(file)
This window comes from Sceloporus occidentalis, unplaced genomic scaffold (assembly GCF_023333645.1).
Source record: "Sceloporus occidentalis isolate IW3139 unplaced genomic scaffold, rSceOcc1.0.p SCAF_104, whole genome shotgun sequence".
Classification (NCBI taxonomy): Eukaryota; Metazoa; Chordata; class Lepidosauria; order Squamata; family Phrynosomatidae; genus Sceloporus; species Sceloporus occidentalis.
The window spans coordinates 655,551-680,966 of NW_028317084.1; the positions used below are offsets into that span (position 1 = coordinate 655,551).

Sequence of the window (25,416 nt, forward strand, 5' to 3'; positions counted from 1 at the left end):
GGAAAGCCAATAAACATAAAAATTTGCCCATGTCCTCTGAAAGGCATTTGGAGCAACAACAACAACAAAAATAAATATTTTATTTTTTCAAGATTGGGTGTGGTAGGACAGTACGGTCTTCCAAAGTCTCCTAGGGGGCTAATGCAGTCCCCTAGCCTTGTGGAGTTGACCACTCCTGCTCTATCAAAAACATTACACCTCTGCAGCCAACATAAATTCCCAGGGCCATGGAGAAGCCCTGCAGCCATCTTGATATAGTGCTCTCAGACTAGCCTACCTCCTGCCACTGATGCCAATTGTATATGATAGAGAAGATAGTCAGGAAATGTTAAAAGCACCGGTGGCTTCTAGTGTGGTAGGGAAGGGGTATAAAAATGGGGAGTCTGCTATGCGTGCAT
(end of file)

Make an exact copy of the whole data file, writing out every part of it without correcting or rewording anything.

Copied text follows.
This window comes from Sceloporus occidentalis, unplaced genomic scaffold (assembly GCF_023333645.1).
Source record: "Sceloporus occidentalis isolate IW3139 unplaced genomic scaffold, rSceOcc1.0.p SCAF_104, whole genome shotgun sequence".
Classification (NCBI taxonomy): Eukaryota; Metazoa; Chordata; class Lepidosauria; order Squamata; family Phrynosomatidae; genus Sceloporus; species Sceloporus occidentalis.
The window spans coordinates 655,551-680,966 of NW_028317084.1; the positions used below are offsets into that span (position 1 = coordinate 655,551).

Sequence of the window (25,416 nt, forward strand, 5' to 3'; positions counted from 1 at the left end):
GGAAAGCCAATAAACATAAAAATTTGCCCATGTCCTCTGAAAGGCATTTGGAGCAACAACAACAACAAAAATAAATATTTTATTTTTTCAAGATTGGGTGTGGTAGGACAGTACGGTCTTCCAAAGTCTCCTAGGGGGCTAATGCAGTCCCCTAGCCTTGTGGAGTTGACCACTCCTGCTCTATCAAAAACATTACACCTCTGCAGCCAACATAAATTCCCAGGGCCATGGAGAAGCCCTGCAGCCATCTTGATATAGTGCTCTCAGACTAGCCTACCTCCTGCCACTGATGCCAATTGTATATGATAGAGAAGATAGTCAGGAAATGTTAAAAGCACCGGTGGCTTCTAGTGTGGTAGGGAAGGGGTATAAAAATGGGGAGTCTGCTATGCGTGCAT